• The exam session is recorded and may be reviewed by the instructor.

In-person proctoring

  • Students go to a testing center in a local city where a person at that location monitors the exam.
  • A computer is provided at the testing center for the student to use.

Each type of proctoring could potentially use a lockdown browser, which is a technology that restricts a test-taker’s ability to access other programs or navigate outside of the exam window during an exam session by ending an exam if that occurs.

Know your goals

Before diving into the world of technology solutions for online exam proctoring, consider these questions that can help you remain focused on the needs of your institution:

  • What is the goal of using technology for proctoring? (e.g., reduce costs, increase efficiency or testing capacity)
  • Why is technology needed to accomplish this?
  • How do you want your staff, students, and instructors to interact with the technology?

Your responses to these three questions can guide you as you begin to explore all of the technology available for proctoring online exams. For example, if you determine your major goal is to reduce costs for your students and increase affordability, you can quickly weed out options that either require students to pay or are over budget.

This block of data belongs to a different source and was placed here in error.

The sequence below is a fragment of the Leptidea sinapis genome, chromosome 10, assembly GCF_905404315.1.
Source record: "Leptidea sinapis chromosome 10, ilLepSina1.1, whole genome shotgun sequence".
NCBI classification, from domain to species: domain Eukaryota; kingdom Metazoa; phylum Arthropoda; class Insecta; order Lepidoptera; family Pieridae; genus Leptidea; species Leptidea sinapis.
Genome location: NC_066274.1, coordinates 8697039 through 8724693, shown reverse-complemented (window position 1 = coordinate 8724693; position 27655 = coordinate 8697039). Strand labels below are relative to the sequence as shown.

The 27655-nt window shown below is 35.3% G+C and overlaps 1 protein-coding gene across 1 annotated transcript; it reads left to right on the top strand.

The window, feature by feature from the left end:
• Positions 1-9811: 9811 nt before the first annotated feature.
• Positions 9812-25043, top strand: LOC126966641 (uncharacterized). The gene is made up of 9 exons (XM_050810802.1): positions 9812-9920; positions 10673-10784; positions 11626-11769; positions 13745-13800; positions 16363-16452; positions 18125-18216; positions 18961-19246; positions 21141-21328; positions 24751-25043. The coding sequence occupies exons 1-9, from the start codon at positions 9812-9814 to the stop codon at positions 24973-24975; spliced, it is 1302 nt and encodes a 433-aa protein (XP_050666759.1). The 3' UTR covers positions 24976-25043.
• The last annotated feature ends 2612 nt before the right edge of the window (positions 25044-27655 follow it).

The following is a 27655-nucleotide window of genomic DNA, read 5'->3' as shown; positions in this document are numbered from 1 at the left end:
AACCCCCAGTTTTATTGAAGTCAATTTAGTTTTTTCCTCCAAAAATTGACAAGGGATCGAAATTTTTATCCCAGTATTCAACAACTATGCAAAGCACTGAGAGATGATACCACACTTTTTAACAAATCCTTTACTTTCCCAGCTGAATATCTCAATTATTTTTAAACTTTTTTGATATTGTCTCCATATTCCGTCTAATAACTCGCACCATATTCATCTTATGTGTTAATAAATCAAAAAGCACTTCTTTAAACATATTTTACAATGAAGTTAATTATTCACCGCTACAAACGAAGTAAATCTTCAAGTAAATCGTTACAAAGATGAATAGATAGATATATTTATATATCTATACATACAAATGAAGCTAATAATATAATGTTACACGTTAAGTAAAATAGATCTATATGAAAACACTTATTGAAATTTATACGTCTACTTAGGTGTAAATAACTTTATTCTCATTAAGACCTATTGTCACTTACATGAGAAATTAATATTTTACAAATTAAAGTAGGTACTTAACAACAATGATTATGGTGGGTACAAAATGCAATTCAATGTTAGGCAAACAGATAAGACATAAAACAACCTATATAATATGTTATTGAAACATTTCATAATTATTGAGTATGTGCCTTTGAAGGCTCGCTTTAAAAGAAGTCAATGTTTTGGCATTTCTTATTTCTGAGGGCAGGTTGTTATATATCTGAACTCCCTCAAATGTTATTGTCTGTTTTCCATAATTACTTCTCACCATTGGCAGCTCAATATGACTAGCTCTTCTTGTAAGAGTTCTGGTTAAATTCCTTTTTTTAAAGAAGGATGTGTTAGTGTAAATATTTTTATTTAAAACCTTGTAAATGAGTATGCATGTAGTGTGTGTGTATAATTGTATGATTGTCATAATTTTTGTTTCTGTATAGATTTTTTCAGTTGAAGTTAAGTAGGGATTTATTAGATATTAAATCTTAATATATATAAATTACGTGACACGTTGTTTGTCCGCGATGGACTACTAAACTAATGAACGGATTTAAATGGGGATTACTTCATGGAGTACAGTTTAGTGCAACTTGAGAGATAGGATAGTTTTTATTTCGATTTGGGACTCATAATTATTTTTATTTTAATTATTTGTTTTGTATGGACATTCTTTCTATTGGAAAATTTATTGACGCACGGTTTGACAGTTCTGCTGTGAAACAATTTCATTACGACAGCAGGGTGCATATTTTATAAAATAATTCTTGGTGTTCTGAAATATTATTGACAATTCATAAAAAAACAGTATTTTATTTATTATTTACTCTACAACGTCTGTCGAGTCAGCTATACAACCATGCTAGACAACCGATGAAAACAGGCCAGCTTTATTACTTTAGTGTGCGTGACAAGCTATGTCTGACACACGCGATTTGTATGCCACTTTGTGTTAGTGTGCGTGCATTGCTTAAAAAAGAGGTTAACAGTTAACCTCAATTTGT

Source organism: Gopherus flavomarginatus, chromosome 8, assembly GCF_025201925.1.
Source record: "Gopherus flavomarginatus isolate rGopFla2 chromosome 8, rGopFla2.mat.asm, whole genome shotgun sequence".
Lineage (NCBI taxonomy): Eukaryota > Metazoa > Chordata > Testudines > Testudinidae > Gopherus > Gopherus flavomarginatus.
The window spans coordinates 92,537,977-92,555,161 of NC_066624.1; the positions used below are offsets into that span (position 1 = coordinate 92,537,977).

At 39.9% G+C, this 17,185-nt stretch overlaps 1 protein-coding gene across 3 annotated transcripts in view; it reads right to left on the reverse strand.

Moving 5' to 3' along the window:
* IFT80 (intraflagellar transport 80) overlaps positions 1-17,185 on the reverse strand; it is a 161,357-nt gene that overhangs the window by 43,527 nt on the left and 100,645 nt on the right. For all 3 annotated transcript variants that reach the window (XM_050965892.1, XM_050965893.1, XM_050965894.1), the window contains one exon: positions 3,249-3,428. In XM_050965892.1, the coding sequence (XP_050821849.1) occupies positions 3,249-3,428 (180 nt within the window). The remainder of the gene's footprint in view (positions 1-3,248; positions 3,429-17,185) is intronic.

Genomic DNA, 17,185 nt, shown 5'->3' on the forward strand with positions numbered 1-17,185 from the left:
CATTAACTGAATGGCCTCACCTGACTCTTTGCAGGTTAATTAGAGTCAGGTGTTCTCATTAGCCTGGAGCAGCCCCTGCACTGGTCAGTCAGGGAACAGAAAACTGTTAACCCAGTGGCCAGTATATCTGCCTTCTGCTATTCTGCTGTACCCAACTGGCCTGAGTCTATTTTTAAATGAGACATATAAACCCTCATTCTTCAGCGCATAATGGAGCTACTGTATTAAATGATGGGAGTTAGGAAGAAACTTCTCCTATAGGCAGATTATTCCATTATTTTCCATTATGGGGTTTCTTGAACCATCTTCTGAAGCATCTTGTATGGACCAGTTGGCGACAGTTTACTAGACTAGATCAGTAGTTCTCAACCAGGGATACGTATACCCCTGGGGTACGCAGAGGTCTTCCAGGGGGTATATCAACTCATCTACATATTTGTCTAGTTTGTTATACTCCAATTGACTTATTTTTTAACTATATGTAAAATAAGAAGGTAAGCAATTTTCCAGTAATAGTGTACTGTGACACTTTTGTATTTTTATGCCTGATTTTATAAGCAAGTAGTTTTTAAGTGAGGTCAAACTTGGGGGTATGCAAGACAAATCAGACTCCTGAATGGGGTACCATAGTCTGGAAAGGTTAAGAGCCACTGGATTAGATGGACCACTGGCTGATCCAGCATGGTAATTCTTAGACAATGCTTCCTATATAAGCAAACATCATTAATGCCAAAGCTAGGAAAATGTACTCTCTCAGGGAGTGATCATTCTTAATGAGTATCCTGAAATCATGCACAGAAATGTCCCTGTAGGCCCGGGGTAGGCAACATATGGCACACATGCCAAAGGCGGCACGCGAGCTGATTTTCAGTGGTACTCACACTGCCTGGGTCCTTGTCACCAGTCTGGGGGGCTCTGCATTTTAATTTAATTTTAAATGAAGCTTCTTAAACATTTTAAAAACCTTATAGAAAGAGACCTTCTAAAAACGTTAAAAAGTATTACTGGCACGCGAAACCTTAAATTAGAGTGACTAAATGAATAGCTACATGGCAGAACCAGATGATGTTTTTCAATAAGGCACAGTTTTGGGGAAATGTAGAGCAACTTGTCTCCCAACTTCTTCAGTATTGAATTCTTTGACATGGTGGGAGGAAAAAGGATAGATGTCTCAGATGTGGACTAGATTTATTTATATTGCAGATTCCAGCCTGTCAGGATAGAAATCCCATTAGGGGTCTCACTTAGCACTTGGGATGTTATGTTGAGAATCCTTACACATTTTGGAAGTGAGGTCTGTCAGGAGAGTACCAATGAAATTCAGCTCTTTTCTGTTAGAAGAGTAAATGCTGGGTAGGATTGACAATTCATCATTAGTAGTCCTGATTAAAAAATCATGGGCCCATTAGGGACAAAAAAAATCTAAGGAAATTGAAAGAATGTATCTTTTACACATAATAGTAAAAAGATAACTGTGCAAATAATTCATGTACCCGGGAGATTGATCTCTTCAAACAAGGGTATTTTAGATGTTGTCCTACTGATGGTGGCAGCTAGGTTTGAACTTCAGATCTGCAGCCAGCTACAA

When exploring technology as a proctoring solution, some of the most important things to consider can be summarized as P.A.W.S. (Pricing models, Accessibility, Workflow/integration, Support/customer service).

Pricing models

Pricing models are often separated into two main categories: institution-pay and student-pay. There is not one model that is guaranteed to work best for everyone, so determining what will work best for your students and your institution is key.

  • Institution-pay is often categorized as institutions paying for proctoring per exam, per user, or through a site license. It is important to consider the number of students who will be using the technology and the number of exams it will be used for to determine what would make sense for your institution. For example, if you have a low number of students in courses with a high number of exams, comparing the cost per student versus per exam may be helpful. If you have many students taking a low number of exams, then a per-exam pricing model may work best. However, if you have many students taking a high number of exams, a site license might be the most economical solution.